Methodism roots run deep in Mt. Carmel


By Paul Black
MT. CARMEL – There may not be an Illinois community whose history is more interwoven with frontier Methodism than that of Mt. Carmel.
Three Methodist ministers – Rev. Thomas Hinde, Rev. William McDowell and Rev. William Beauchamp were instrumental in the community’s founding “at the confluence of the Wabash, White and Patoka rivers” (Combined History, 189).

Rev. Thomas S. Hinde

Rev. Thomas HindeHinde was an ordained Methodist minister and traveled extensively to advance the interests of the church. He was a pioneering circuit rider in the early 1800s in Kentucky, Indiana, Illinois, and Missouri. Hinde wrote and published religious articles in many leading publications.
Francis Asbury considered Hinde important to the church. He frequently met with him and mentioned him in his journals. Historian Lyman Draper spent more than twenty years collecting documents by and about the Hinde family, along with papers of other important figures of the Trans-Allegheny West. The Draper Manuscript Collection at the Wisconsin Historical Society holds 47 volumes of Hinde's personal papers, donated by his family after his death.
His father was an English doctor who served as a physician to Patrick Henry and General James Wolfe and is seen tending to the general in a painting from the Battle of Quebec. Little is known about the elder Hinde's early years except that the family moved from Virginia to Newport, Ky., in 1797, when his father was awarded a land grant of 10,000 acres for his services in the American Revolutionary War.
Hinde would be the only one of the three to settle in Mt. Carmel. He was a prolific writer of religious hymns. He died Feb. 9, 1846 and is buried in Sand Hill Cemetery in Mt. Carmel.

Rev. William Beauchamp

At the Baltimore General Conference in 1823, Beauchamp came within two votes of being elected a Bishop. He served pastorates in Baltimore, New York, Boston and Philadelphia. He was a well-educated man for his day, and was known as a fine orator who was much in demand for his powerful voice and splendid speaking ability. He was known at the time as "The Demosthenes of the West."

He must have been a very dedicated man to have left the comfortable work along the east coast for the middle western wilderness that was southern Indiana in the early 1800s. The only roads were buffalo traces, and streams had to be forded despite spring flooding. Paoli was one of the earliest points on the Charlestown Circuit. This was considered the roughest assignment in Indiana, so no circuit rider was assigned to the area for more than one year."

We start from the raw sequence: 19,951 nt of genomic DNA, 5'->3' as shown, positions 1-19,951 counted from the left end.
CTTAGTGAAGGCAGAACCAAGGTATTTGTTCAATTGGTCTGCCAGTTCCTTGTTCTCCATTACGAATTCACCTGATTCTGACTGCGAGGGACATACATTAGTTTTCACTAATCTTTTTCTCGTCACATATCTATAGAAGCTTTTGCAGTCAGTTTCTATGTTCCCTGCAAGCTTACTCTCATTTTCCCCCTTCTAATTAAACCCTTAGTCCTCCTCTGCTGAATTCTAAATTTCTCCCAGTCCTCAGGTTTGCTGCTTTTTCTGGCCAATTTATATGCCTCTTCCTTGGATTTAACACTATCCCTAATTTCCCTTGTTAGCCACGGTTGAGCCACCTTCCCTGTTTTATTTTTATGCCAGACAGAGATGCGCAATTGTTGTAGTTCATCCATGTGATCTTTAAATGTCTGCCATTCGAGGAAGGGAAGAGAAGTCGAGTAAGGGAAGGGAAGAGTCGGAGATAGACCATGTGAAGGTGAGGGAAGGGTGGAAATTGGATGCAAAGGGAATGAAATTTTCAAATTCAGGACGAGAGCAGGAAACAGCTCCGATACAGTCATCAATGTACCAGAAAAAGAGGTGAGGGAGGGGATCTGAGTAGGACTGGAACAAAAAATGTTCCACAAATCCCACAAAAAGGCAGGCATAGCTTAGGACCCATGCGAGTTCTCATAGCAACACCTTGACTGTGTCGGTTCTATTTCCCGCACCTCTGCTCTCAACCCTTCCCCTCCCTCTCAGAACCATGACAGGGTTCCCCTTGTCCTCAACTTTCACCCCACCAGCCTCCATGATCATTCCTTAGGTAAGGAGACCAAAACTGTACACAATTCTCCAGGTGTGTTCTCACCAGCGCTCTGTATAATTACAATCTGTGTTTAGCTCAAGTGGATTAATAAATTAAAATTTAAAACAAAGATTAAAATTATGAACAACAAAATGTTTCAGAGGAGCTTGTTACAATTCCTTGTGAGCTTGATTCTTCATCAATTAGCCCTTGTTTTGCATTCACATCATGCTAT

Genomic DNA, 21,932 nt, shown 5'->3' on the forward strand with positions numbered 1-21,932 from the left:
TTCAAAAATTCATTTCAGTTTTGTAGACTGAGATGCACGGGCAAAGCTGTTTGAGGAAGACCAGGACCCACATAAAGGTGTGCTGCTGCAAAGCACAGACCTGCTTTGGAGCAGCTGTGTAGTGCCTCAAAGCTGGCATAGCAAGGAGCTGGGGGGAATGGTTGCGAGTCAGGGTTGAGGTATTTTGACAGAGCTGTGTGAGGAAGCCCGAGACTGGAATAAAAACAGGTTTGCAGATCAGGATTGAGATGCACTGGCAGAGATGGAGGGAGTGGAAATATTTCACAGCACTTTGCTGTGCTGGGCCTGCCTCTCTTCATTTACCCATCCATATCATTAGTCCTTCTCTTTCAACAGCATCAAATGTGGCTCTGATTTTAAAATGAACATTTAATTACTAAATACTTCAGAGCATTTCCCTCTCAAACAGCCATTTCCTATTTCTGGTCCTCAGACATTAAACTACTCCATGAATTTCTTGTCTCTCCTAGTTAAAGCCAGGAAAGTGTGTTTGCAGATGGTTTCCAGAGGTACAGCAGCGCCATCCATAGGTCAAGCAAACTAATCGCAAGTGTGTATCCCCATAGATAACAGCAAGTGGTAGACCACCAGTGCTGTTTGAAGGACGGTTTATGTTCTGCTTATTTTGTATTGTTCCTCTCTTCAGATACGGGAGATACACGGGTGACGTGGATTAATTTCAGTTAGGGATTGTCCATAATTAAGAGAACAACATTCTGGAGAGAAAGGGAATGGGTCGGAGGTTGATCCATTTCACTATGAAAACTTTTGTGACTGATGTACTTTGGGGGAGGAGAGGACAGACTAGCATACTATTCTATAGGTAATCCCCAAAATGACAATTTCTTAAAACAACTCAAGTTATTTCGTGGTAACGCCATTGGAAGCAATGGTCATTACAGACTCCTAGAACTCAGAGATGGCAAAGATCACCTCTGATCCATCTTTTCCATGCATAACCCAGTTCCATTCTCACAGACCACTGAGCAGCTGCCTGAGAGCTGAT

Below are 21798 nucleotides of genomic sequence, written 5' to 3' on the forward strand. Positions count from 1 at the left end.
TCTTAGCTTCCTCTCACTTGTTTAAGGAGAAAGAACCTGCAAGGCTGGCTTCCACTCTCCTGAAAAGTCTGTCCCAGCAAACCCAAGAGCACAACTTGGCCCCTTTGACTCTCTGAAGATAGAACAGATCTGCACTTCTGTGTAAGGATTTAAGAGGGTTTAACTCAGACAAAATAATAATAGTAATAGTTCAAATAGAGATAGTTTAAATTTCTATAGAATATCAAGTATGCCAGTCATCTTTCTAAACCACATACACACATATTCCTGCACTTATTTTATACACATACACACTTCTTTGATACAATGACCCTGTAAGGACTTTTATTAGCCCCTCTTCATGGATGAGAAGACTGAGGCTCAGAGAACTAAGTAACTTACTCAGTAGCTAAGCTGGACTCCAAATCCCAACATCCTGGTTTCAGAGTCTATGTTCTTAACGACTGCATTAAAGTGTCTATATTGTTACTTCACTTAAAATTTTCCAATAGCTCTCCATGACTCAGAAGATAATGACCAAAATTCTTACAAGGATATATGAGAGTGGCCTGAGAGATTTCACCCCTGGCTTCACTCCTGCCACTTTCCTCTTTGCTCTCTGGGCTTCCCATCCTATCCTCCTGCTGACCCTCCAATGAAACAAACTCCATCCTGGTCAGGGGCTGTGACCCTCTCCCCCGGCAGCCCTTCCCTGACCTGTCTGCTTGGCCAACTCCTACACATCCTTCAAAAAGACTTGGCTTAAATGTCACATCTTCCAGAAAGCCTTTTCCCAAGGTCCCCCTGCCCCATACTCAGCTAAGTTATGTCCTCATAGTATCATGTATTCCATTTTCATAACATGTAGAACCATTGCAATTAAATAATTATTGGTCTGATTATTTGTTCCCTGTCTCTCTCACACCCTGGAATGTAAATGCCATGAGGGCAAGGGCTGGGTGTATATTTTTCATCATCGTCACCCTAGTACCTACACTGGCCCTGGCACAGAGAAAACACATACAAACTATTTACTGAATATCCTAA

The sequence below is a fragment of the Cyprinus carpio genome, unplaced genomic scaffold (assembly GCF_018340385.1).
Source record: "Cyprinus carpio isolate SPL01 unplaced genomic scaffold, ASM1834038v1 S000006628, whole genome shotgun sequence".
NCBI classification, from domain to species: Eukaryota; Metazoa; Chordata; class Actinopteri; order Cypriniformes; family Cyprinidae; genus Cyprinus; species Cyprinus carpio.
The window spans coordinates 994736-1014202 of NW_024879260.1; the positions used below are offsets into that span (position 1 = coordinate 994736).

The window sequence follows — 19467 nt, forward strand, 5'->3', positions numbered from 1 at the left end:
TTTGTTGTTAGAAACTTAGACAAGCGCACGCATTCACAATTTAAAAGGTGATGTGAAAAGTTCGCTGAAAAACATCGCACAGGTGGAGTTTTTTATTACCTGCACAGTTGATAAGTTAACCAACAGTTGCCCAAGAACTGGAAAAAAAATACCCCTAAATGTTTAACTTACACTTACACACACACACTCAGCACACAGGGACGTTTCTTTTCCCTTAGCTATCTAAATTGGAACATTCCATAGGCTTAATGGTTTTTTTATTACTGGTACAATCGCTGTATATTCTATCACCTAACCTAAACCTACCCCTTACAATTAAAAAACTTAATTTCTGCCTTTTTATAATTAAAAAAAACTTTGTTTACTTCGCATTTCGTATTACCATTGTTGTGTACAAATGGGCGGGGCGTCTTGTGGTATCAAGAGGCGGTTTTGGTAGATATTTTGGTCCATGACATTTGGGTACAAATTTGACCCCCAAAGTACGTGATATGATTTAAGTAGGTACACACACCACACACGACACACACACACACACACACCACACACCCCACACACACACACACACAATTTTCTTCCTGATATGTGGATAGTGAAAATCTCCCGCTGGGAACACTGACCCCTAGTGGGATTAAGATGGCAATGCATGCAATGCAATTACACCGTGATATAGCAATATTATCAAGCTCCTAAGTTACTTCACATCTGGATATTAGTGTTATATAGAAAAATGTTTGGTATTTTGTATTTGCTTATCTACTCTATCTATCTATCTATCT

Beauchamp died in Paoli in 1824, possibly from pneumonia caused by exposure to the elements in the course of his duties as a circuit rider. His grave is on the north edge of what is now called the Old Paoli Cemetery.
Beauchamp’s death was the first recorded recorded in the Illinois Conference of the Methodist Episcopal Church journal of 1824 – the year of death and the year the conference was formed.

Westward expansion

The Northwest Ordinance of 1787 had opened up westward expansion dedicated to freedom, intelligence and progress. On Feb. 3, 1809, Congress separated the Illinois and Indiana territories with Ninian Edwards, a Kentuckian highly recommended by Henry Clay became the first territorial governor.
Methodists were a part of those moving into the new territory. And while many were drawn to the promise of a new life and a new start, Methodists saw the frontier as a new mission field. While there were many perils, Methodists never wavered in their efforts to promulgate the gospel, organize religious societies and build houses of worship. They constantly pushed their itinerant efforts farther westward, ever keeping pace with the wide sweep of advancing civilization. Utilizing vast circuits of churches with pastors traveling by horseback, Methodism grew even though its circuit riders were exposed to murderous attacks, long and toilsome journeys and were commonly provided crude and meager accommodations upon arrival (Risley, 1920).
And so, in 1816, Hinde and McDowell -- in their quest to found a city on moral principles, that would enable them to carry out, in practical results what they believed to be the true ideals of the Methodist faith and teachings -- came from Chillicothe, Ohio. Hinde and McDowell were proprieters of the land, having purchased the land from Enoch Greathouse, and a third pastor, Rev. William Beauchamp, who was also a surveyor came with Hinde and McDowell in the capacity of plotting and selling lots and managing the settlement.